By now many of you have heard the horrific news from Woodruff, South Carolina about the heinous crimes of real estate agent, Todd Kohlhepp. Kohlhepp, the owner of TKA Real Estate, was arrested last week after authorities found a woman “chained-up like a dog” inside a shipping container. After his arrest, Kohlhepp confessed to killing the woman’s boyfriend. This weekend he also confessed to four murders in the 2003 Superbike Motorsports motorcycle shop shootings in Chesnee. One of the victims in that case was my fellow Dorman High School classmate, Scott Ponder. Police believe that Kohlhepp may have been involved in at least 3 other murders.
Kohlhepp has a long history of violence and sexual assault. He served fourteen years in Arizona prison for kidnapping a 14-year old girl. An accompanying rape charge was dropped for pleading guilt to kidnapping. I will spare you the gory details. WFXG reported that in 1986 a judge wrote:
“At less than the age of 9, this juvenile was impulsive, explosive, and preoccupied with sexual content. He has not changed. He has been unabatedly aggressive to others and destructive of property since nursery school. He destroys his own clothing, personal possessions and pets apparently on whim.
He is extremely self-centered with high levels of anti-social personality functioning, and likely continuing aggressive behaviors toward others in the future.
Twenty-five months of the most intensive and expensive professional intervention, short of God’s, will provide no protection for the public and no rehabilitation of this juvenile by any services or facilities presently available to the Juvenile Court.”
Kohlhepp’s father even said that, “The only emotion Todd seems capable of showing is anger.”
Despite his background, this man who was listed on the South Carolina sex-offender registry since 2012 was allowed by the Real Estate Commission to hold and maintain a license that provided him access to people’s homes, families and children. Countless people in the public came into contact with this person as did numerous real estate agents. As the Post and Courier wrote, “South Carolina officials didn’t seem to notice that someone who made his living venturing into other people’s homes was also a registered sex offender in this state.”
So how did this man get and keep a real estate license in South Carolina? The answer is not that complicated. When Kohlhepp applied for licensing in 2012 applicants were asked to check a box on the licensing form indicating whether or not they had been convicted of a crime. The state thought people who committed crimes would be honest and fully self-report. Interestingly, it has been reported in several news-outlets that Kohlhepp reported his incarceration on his 2012-application but stated that the matter was a simple dispute with an ex-girlfriend. It certainly appears very little investigation was done by South Carolina; if any. It is inconceivable that a person who spent 14 years in state prison for kidnapping a child was allowed to explain away the event without investigation.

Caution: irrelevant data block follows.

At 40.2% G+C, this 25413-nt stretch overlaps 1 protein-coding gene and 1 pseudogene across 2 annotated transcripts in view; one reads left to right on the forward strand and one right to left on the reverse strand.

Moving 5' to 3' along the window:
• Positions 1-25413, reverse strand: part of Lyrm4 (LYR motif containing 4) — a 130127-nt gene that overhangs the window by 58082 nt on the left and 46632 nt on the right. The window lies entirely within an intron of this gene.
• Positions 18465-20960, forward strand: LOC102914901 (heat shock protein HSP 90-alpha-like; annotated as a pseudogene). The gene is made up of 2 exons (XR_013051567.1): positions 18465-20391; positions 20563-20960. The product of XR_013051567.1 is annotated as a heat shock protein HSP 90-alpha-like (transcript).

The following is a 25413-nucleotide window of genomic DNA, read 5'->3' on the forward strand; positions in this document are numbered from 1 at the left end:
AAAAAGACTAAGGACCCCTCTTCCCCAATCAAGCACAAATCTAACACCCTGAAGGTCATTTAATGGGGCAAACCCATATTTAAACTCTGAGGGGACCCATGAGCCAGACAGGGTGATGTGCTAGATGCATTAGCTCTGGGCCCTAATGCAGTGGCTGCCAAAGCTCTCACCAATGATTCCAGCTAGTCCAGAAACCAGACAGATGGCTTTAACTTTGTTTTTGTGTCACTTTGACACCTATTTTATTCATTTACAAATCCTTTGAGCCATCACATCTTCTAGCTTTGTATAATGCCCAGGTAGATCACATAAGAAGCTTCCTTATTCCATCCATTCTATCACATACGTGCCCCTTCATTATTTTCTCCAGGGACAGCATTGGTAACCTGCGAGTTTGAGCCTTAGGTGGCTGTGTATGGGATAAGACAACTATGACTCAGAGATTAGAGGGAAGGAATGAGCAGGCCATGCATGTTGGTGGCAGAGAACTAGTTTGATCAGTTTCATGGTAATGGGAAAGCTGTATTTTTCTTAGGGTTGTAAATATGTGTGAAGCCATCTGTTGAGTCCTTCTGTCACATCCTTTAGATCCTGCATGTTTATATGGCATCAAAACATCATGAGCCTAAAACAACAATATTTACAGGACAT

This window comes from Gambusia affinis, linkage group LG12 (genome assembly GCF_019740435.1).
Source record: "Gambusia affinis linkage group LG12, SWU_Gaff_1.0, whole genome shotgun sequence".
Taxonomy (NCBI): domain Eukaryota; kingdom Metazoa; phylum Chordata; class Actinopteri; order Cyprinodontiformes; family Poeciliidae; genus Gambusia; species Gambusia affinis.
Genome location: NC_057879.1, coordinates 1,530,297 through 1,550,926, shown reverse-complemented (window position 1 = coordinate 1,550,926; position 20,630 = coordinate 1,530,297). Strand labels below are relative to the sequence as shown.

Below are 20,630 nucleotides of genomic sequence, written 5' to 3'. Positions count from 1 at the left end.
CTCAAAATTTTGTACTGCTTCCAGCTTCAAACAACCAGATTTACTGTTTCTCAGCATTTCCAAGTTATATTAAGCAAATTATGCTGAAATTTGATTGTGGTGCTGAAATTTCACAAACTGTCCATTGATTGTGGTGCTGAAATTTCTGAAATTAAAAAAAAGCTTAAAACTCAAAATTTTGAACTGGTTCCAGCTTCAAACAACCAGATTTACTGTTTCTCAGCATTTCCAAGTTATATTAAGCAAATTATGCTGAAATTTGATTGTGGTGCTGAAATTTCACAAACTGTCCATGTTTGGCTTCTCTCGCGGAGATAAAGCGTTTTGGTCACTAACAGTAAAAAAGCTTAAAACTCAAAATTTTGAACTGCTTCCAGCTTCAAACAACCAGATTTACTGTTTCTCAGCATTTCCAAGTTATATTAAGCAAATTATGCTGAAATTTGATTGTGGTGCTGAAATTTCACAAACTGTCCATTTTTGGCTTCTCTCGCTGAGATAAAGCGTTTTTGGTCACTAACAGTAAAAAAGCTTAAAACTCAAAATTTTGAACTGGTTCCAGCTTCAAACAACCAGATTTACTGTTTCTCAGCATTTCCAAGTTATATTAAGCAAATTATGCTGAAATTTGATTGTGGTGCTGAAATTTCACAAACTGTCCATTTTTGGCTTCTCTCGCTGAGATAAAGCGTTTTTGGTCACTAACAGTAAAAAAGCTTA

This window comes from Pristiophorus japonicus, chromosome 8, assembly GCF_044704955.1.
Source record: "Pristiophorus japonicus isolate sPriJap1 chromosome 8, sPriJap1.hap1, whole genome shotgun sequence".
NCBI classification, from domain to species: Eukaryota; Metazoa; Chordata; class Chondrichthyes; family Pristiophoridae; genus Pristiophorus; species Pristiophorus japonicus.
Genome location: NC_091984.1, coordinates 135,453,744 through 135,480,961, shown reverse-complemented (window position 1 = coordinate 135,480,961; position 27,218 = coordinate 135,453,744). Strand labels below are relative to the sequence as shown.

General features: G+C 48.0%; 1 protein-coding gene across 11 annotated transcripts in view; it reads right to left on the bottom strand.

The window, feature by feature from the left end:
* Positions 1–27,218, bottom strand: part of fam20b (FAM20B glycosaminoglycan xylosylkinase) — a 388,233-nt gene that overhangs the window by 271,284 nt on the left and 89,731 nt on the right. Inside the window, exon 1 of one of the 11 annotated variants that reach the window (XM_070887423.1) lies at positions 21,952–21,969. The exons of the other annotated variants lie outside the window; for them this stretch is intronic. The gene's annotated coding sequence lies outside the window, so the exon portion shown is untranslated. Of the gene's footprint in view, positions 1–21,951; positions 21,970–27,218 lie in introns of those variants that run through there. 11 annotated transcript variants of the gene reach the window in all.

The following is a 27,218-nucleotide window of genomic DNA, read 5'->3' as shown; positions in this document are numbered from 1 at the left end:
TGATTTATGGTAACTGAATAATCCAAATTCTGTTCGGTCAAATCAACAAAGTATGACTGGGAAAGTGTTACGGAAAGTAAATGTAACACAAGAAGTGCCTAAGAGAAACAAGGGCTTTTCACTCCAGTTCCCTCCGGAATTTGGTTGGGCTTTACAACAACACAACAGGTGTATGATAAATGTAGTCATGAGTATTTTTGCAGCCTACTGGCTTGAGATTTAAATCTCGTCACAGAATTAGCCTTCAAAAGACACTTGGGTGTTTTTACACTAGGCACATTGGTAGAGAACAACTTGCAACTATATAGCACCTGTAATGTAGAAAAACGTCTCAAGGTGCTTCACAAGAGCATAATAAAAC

In 2014, Sen. Ronnie Cromer, R-Newberry, pushed for a more stringent criminal background check. The new law becomes effective January 2017 and lists sex-related felonies as a disqualifying offense. Sounds great but it does not totally fix the problem. The law does not address the possible criminal background of thousands of real estate agents who already hold a license. If a licensee is added to the sex-offender list after licensure there also does not seem to be a mechanism for discovering their addition.
Questions remain. Why are the existing real estate agents not crossed-checked annually against the sex-offenders lists? How do we safe-guard the public and other real estate agents against someone like Kohlhepp who may already be licensed? We cannot simply wait until another incident to do something. The Real Estate Commission must cross-check the sex-offenders list annually. At license renewal a criminal background check should be performed on every person renewing their license. Otherwise, there is no way to discover a licensee who commits a crime after licensing. Relying on self-reporting clearly is not working and is putting other real estate agents and the public in danger. The safety of our real estate community is at stake.
Photo by Alan Cleaver